JACQUI GERMAIN

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Jacqui Germain is a St. Louis-based poet and freelance writer who believes deeply in denim and pointy fingernails. She is currently a 2019 Artist Fellow with the Regional Arts Commission, in addition to serving as Poetry Editor for december magazine, contributing writer for theSTL.com, and Arts and Culture contributing writer for ALIVE Magazine. Germain has received fellowships from Callaloo Creative Writing Workshop, the Poetry Foundation’s Emerging Poets Incubator, Jack Jones Literary Arts.

Germain is also author of When the Ghosts Come Ashore, published in 2016 through Button Poetry/Exploding Pinecone Press. Her poetry often involves an excavation of history and memory, attempting to challenge linear assumptions of time, progress, power, and experience through an intimate lens. As a freelance journalist, her articles and essays have been published in The Nation, Pacific Standard, NOISEY, The New Inquiry, The Establishment, St. Louis Magazine, and elsewhere. Her work explores a number of different critical conversations and offers original reporting and fresh commentary on pop culture, relevant political and cultural dialogue, current events, and more. With years of experience in student and community organizing, much of her written work explores multi-layered understandings of black, brown, and indigenous wellness and resistance work. She has led hands-on organizing and direct action efforts with student communities around a number of initiatives, supported labor organizing around workers’ rights and living wage campaigns, and contributed to grassroots organizing during the Ferguson Uprising. She believes everyone has blind spots and is constantly striving to sharpen her analysis of the world around her.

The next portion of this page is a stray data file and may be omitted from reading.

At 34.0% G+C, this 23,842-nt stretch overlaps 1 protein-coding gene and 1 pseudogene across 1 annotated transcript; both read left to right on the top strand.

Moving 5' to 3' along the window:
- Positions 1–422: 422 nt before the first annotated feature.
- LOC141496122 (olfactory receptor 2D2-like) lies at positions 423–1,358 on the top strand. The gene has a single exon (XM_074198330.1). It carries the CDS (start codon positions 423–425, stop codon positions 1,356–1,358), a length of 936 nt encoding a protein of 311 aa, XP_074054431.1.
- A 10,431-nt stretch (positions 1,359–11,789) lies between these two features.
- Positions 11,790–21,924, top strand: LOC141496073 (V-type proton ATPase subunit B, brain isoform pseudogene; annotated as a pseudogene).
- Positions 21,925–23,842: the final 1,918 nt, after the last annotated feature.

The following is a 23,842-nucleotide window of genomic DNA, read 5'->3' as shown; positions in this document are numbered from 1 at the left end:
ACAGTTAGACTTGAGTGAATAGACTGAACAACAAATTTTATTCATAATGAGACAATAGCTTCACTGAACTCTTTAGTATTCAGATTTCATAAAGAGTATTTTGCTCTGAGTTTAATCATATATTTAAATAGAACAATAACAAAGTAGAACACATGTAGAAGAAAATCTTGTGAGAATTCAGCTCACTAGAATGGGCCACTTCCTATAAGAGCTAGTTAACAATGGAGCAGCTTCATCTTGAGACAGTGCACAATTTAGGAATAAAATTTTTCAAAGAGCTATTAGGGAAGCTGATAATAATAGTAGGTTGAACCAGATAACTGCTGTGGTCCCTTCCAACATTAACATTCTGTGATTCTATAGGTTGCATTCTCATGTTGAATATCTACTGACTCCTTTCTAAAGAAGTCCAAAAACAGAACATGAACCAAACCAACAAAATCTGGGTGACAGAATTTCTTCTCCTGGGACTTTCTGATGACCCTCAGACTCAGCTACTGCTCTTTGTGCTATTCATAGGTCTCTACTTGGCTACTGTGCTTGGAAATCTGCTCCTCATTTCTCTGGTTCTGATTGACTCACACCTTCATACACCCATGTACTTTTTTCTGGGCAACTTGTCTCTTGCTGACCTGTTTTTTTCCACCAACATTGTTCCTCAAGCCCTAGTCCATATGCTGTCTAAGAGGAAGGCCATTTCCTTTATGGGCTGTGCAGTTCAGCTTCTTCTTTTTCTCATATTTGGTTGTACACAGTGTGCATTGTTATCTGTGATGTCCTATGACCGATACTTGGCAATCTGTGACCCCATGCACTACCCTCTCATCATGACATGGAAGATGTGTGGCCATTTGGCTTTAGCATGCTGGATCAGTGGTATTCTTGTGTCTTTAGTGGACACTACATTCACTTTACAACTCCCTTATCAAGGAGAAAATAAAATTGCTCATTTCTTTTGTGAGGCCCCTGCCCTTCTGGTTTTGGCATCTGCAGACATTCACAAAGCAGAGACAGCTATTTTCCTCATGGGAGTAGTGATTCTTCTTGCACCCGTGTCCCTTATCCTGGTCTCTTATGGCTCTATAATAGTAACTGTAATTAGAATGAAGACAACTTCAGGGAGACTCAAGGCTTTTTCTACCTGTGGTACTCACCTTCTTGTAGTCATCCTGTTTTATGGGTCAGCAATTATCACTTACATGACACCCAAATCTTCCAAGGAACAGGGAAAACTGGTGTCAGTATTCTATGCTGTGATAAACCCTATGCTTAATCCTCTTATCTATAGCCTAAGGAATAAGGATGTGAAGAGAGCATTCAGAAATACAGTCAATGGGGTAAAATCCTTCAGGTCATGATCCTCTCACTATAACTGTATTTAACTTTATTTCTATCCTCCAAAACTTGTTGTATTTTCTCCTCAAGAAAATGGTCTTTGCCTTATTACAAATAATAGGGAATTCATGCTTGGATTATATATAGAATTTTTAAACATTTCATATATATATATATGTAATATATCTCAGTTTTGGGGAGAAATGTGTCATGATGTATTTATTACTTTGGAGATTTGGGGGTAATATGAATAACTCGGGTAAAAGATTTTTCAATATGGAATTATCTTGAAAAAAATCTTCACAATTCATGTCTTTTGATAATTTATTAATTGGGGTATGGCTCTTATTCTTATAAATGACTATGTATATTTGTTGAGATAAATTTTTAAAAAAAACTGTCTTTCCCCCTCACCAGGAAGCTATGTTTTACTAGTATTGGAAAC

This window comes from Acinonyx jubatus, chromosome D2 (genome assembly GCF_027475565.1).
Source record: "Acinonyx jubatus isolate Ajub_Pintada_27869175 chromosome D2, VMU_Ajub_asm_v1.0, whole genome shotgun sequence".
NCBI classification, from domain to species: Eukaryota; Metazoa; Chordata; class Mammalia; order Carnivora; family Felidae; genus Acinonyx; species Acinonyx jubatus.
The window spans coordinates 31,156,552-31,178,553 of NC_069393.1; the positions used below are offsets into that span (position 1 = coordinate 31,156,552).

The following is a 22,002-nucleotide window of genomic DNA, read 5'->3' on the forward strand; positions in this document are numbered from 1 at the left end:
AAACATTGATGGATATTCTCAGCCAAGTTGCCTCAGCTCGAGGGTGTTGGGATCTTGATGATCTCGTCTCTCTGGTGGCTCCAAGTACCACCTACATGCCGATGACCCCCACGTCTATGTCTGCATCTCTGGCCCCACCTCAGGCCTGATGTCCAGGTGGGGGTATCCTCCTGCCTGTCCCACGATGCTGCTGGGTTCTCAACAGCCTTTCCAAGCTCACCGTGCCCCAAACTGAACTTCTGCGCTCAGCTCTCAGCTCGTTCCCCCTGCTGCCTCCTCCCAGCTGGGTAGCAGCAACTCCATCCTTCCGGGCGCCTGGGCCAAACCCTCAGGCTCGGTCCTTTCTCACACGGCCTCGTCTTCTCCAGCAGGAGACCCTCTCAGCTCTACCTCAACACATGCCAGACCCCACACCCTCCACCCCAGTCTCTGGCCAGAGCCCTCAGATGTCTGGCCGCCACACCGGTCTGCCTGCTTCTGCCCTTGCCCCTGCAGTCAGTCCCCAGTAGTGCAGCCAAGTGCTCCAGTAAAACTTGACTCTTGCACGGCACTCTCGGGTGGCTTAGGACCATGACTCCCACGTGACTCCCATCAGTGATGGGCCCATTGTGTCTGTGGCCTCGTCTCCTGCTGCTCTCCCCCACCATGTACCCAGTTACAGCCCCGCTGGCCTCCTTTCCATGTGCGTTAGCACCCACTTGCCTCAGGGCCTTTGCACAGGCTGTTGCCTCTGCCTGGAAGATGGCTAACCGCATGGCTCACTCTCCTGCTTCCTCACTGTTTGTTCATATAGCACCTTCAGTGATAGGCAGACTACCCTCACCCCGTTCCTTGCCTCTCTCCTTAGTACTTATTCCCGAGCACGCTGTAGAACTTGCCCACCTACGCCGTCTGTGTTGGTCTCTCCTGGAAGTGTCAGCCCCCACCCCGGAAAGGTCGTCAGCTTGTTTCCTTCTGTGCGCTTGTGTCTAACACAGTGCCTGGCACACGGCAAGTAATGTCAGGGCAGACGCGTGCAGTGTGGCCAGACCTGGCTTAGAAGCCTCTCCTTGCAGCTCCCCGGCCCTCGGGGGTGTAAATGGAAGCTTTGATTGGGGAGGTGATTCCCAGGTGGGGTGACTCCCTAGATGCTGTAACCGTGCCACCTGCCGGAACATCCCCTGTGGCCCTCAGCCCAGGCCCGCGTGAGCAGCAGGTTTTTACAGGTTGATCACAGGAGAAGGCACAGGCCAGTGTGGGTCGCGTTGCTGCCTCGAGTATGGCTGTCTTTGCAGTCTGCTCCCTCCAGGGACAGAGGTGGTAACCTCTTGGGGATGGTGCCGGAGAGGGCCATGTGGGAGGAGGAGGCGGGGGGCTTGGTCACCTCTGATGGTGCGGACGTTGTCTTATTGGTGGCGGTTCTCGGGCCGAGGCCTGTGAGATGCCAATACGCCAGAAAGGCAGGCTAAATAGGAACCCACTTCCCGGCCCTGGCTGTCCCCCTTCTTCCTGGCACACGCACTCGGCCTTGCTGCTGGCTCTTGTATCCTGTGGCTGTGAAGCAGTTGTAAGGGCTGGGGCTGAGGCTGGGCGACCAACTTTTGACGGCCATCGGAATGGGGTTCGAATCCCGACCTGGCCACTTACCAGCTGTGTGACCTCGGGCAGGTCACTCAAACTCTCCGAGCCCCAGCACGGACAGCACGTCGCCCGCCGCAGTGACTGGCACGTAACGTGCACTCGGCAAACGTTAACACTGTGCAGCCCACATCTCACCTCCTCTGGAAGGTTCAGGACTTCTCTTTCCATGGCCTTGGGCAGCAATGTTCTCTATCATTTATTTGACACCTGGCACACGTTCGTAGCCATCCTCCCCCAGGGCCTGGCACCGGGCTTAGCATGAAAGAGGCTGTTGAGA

INSTAGRAM: @Jaaaaacqui
TWITTER: @JayKayG
FACEBOOK: @Jacqui.Germain

Placelessness is the place, leaving only the unsafety of flesh as a hideout. Black presences break from the margins and pierce through these hard lyrics.
— Phillip B Williams
 
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With When the Ghosts Come Ashore, Jacqui Germain presents speakers haunted by American violence and speakers who haunt back, alongside the quiet vibrant solace held in the will to “still /open wide for the sun.
— Ploughshares